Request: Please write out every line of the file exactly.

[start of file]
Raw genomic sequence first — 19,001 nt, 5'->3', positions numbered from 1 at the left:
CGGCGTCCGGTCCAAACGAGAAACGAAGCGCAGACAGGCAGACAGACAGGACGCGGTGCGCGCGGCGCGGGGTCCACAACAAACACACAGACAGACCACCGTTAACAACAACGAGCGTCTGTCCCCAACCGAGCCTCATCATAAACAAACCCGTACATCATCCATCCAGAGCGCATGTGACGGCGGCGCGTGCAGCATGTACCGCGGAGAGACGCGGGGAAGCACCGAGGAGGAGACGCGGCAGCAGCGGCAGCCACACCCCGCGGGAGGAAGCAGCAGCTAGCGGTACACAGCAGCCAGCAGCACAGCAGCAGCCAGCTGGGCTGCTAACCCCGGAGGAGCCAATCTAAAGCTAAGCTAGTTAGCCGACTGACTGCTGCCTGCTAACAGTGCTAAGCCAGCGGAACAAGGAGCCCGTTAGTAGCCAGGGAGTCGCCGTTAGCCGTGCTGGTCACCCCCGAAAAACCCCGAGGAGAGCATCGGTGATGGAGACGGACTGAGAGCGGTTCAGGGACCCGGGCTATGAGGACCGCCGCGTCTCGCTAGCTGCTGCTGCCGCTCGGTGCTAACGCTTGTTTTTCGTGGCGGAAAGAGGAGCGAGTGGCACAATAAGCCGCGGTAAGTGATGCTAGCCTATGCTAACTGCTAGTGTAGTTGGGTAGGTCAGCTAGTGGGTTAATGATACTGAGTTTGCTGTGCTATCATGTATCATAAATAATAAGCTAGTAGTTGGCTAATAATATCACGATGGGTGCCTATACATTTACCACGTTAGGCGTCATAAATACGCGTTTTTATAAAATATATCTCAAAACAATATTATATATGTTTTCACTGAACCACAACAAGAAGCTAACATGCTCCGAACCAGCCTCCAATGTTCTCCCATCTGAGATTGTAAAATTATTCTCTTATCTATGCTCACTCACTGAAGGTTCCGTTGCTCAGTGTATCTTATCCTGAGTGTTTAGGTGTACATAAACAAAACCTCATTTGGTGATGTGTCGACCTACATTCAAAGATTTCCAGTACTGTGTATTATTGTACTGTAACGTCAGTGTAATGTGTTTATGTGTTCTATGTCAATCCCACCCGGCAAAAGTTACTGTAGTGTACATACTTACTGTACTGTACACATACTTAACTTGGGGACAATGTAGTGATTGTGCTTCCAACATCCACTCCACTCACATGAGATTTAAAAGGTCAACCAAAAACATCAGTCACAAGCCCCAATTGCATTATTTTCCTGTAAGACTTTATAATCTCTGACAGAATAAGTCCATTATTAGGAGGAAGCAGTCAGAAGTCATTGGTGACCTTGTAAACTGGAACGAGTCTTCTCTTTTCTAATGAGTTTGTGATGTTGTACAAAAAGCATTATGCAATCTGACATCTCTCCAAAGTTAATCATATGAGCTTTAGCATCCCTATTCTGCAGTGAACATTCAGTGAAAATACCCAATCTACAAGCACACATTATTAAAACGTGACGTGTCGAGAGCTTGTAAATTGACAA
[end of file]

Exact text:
Raw genomic sequence first — 19,001 nt, 5'->3', positions numbered from 1 at the left:
CGGCGTCCGGTCCAAACGAGAAACGAAGCGCAGACAGGCAGACAGACAGGACGCGGTGCGCGCGGCGCGGGGTCCACAACAAACACACAGACAGACCACCGTTAACAACAACGAGCGTCTGTCCCCAACCGAGCCTCATCATAAACAAACCCGTACATCATCCATCCAGAGCGCATGTGACGGCGGCGCGTGCAGCATGTACCGCGGAGAGACGCGGGGAAGCACCGAGGAGGAGACGCGGCAGCAGCGGCAGCCACACCCCGCGGGAGGAAGCAGCAGCTAGCGGTACACAGCAGCCAGCAGCACAGCAGCAGCCAGCTGGGCTGCTAACCCCGGAGGAGCCAATCTAAAGCTAAGCTAGTTAGCCGACTGACTGCTGCCTGCTAACAGTGCTAAGCCAGCGGAACAAGGAGCCCGTTAGTAGCCAGGGAGTCGCCGTTAGCCGTGCTGGTCACCCCCGAAAAACCCCGAGGAGAGCATCGGTGATGGAGACGGACTGAGAGCGGTTCAGGGACCCGGGCTATGAGGACCGCCGCGTCTCGCTAGCTGCTGCTGCCGCTCGGTGCTAACGCTTGTTTTTCGTGGCGGAAAGAGGAGCGAGTGGCACAATAAGCCGCGGTAAGTGATGCTAGCCTATGCTAACTGCTAGTGTAGTTGGGTAGGTCAGCTAGTGGGTTAATGATACTGAGTTTGCTGTGCTATCATGTATCATAAATAATAAGCTAGTAGTTGGCTAATAATATCACGATGGGTGCCTATACATTTACCACGTTAGGCGTCATAAATACGCGTTTTTATAAAATATATCTCAAAACAATATTATATATGTTTTCACTGAACCACAACAAGAAGCTAACATGCTCCGAACCAGCCTCCAATGTTCTCCCATCTGAGATTGTAAAATTATTCTCTTATCTATGCTCACTCACTGAAGGTTCCGTTGCTCAGTGTATCTTATCCTGAGTGTTTAGGTGTACATAAACAAAACCTCATTTGGTGATGTGTCGACCTACATTCAAAGATTTCCAGTACTGTGTATTATTGTACTGTAACGTCAGTGTAATGTGTTTATGTGTTCTATGTCAATCCCACCCGGCAAAAGTTACTGTAGTGTACATACTTACTGTACTGTACACATACTTAACTTGGGGACAATGTAGTGATTGTGCTTCCAACATCCACTCCACTCACATGAGATTTAAAAGGTCAACCAAAAACATCAGTCACAAGCCCCAATTGCATTATTTTCCTGTAAGACTTTATAATCTCTGACAGAATAAGTCCATTATTAGGAGGAAGCAGTCAGAAGTCATTGGTGACCTTGTAAACTGGAACGAGTCTTCTCTTTTCTAATGAGTTTGTGATGTTGTACAAAAAGCATTATGCAATCTGACATCTCTCCAAAGTTAATCATATGAGCTTTAGCATCCCTATTCTGCAGTGAACATTCAGTGAAAATACCCAATCTACAAGCACACATTATTAAAACGTGACGTGTCGAGAGCTTGTAAATTGACAA